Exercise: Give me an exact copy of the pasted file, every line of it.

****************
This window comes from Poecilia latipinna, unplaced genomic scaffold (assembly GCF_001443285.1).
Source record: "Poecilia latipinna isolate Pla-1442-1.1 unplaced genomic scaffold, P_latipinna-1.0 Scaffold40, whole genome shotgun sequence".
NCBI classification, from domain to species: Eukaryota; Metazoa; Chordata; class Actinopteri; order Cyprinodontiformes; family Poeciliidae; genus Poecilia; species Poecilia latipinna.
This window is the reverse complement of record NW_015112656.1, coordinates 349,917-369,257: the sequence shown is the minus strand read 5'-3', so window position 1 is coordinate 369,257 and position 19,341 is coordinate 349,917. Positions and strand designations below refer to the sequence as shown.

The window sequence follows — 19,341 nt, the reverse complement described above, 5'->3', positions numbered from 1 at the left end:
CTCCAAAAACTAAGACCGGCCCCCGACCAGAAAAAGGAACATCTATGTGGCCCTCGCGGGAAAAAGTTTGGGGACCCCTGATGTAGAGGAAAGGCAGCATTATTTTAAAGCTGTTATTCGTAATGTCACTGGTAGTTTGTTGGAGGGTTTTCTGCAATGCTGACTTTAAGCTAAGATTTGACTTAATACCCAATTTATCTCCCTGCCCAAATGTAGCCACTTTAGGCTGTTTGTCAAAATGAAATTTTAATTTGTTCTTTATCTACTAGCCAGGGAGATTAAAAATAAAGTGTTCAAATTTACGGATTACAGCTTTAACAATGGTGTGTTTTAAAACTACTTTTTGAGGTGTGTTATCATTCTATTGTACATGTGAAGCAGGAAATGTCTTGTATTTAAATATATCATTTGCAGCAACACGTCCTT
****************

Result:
This window comes from Poecilia latipinna, unplaced genomic scaffold (assembly GCF_001443285.1).
Source record: "Poecilia latipinna isolate Pla-1442-1.1 unplaced genomic scaffold, P_latipinna-1.0 Scaffold40, whole genome shotgun sequence".
NCBI classification, from domain to species: Eukaryota; Metazoa; Chordata; class Actinopteri; order Cyprinodontiformes; family Poeciliidae; genus Poecilia; species Poecilia latipinna.
This window is the reverse complement of record NW_015112656.1, coordinates 349,917-369,257: the sequence shown is the minus strand read 5'-3', so window position 1 is coordinate 369,257 and position 19,341 is coordinate 349,917. Positions and strand designations below refer to the sequence as shown.

The window sequence follows — 19,341 nt, the reverse complement described above, 5'->3', positions numbered from 1 at the left end:
CTCCAAAAACTAAGACCGGCCCCCGACCAGAAAAAGGAACATCTATGTGGCCCTCGCGGGAAAAAGTTTGGGGACCCCTGATGTAGAGGAAAGGCAGCATTATTTTAAAGCTGTTATTCGTAATGTCACTGGTAGTTTGTTGGAGGGTTTTCTGCAATGCTGACTTTAAGCTAAGATTTGACTTAATACCCAATTTATCTCCCTGCCCAAATGTAGCCACTTTAGGCTGTTTGTCAAAATGAAATTTTAATTTGTTCTTTATCTACTAGCCAGGGAGATTAAAAATAAAGTGTTCAAATTTACGGATTACAGCTTTAACAATGGTGTGTTTTAAAACTACTTTTTGAGGTGTGTTATCATTCTATTGTACATGTGAAGCAGGAAATGTCTTGTATTTAAATATATCATTTGCAGCAACACGTCCTT